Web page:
We can talk more about this if you want :)

Thanks for that. Those are very helpful hints.

I'm still a bit new to the system but so far, i prefer it to DnD (still love DnD though!). I'm mostly into the Terrinoth setting.

We can talk more about this, you have very nice ideas about monster conversion.

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7 hours ago, Shirys said:

Thanks for that. Those are very helpful hints.

I'm still a bit new to the system but so far, i prefer it to DnD (still love DnD though!). I'm mostly into the Terrinoth setting.

We can talk more about this, you have very nice ideas about monster conversion.

Thanks :)

You have saw this one?

Could give you some ideas as well.

Personally I think that's impossible to do a precise conversion in this case cause we have two system with a very different approach and gradations. We can found some round values like 5, 10, 15, 20, 25 to 1, 2, 3, 4, 5, but we'll find some things that are more problematic.

Genesys has a different approach to create and use creatures. It's something near D&D 4.0 instead of D&D 3.5, Pathfinder or D&D 5.0 in my opinion. It's more "game like", you know?

People who want to play Genesys should, in my opinion, think that the system is more action oriented and the scenes are much more open to narrative and cinematographic development than any version of D&D. D&D have a slow pace, being more tactical and rigid.

While creating adversaries using the Genesys system, first of all we need to think that an adversary will fit one of three "roles": minion, rival or nemesis. People who want to play Genesys should, in my opinion, think that the system is more action oriented and that the scenes are much more open to narrative and cinematographic development than any version of D&D. D&D have a slow pace, being more tactical and rigid.

Every creature in D&D could be a minion or a rival or a nemesis. So it's possible to create a single version of minion, rival and nemesis to every creature in the D&D/Pathfinder system. But we can make the things simplier doing one version. And it's possible to create a creature in a lot of versions in Genesys... so it's important to focus in few core aspects.

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15 hours ago, Bellyon said:

It's something near D&D 4.0 instead of D&D 3.5, Pathfinder or D&D 5.0 in my opinion. It's more "game like", you know?

I agree. 4th ED feels more like a board game, which i like - but a few of my friends are not too fond of board games (sadly!) so they enjoy this version less.

Problem is in 4th ED, PCs are way too OP and i feel like they steamroll every encounter with minimal damage (medium for solo encounters if things go awry). Since i more or less enjoy 5th ED, i'd rather play DnD~ish boardgames instead, for a while at least.

Then i found Genesys with a Terrinoth setting. I already tried SW EotE before an i really liked the system. Glad they imported it in something more flexible and generic. I like SW but i don't know why... i prefer fantasy for role playing characters.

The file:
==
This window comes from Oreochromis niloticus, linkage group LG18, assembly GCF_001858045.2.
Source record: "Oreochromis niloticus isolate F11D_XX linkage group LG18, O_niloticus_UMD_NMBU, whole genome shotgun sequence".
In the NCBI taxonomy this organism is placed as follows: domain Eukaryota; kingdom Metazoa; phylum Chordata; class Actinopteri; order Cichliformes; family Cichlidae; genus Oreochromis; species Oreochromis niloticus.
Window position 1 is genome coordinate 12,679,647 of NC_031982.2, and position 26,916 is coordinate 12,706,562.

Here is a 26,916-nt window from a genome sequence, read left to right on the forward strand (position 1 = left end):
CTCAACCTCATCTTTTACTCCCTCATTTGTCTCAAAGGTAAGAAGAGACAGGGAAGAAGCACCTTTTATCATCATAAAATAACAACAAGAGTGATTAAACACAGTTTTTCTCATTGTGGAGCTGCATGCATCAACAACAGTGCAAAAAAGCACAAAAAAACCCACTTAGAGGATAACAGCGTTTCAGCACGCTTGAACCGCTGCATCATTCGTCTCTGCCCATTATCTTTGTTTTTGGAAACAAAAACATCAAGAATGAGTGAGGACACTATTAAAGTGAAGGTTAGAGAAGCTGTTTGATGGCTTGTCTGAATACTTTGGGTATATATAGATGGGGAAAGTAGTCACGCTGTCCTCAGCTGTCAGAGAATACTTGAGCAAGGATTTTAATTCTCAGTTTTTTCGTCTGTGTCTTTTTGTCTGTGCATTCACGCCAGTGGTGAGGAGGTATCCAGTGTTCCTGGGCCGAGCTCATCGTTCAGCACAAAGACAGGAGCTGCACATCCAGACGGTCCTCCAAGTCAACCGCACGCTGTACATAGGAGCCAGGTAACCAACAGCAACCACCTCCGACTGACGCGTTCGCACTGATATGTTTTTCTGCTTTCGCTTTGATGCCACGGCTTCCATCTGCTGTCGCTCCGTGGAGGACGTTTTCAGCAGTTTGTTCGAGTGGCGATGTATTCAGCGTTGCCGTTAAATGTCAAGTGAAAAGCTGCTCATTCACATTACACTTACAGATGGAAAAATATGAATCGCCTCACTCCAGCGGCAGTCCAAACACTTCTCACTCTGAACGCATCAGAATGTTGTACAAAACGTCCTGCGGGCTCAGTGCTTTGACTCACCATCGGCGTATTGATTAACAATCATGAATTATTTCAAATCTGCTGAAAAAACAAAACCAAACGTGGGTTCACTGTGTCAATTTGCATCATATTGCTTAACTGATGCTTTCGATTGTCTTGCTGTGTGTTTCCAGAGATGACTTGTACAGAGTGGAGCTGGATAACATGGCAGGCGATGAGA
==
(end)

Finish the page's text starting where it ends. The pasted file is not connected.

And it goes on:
Edited by Shirys

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Well, Star Wars is a very fantastic setting as well. There are a lot of species, class options, planets and creatures to explore. Off: I guess Starfinder (Pathfinder's space opera scenario) is based on Star Wars and Guardians of the Galaxy xD

But yes, in Genesys and D&D 4, creatures/npcs are more 'gamelike', and it's somethinh that, in my opinion, help a lot the creation of them. But the game itself and the structured gameplay are much more fluid and dynamic than D&D 5/Pathfinder.

Well, there are fans in this forum doing a lot of adaptations and Realms of Terrinoth has a lot of creatures/npcs as well. I haven't the RoT, so I don't know very well the content, eventhough I don't think I need it to create my own content to any medieval system.

If you need help to adapt something or want to expand my hints to convert creatures, just call me :)

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On 11/21/2018 at 6:54 PM, Bellyon said:

I haven't the RoT, so I don't know very well the content, eventhough I don't think I need it to create my own content to any medieval system.

I love that book.

The artwork is stellar. The lore is really engaging (though grim and dark at times; elves story is a bit Silmarillion~ish) which is separated in different ages (with each one their different Dark Lord); it felt like reading novellas about Terrinoth. The new races and classes are cool and felt really different from the ones in the Genesys core book (fantasy setting), plus the crafting/magic and rune system is really well done. Found a rune in test gameplays and it IS powerful, but difficult to use for the untrained.

Though reviews on the book were divided, i enjoyed it more than what the average review shows. My only concern is how likely FFG would release an hardcover adventure book like the ones available for SW. Though i have several good ideas, tons of descent tiles and minis to represent rooms and enemies and a handful of DnD 4th edition adventures which could be converted, i don't really feel like doing it; no time for it. I'd rather have a real adventure to entertain players, with real Terrinoth lore and Runebound NPCs that we're familiar with.

FFG has announced nothing of the sort yet.

Edited by Shirys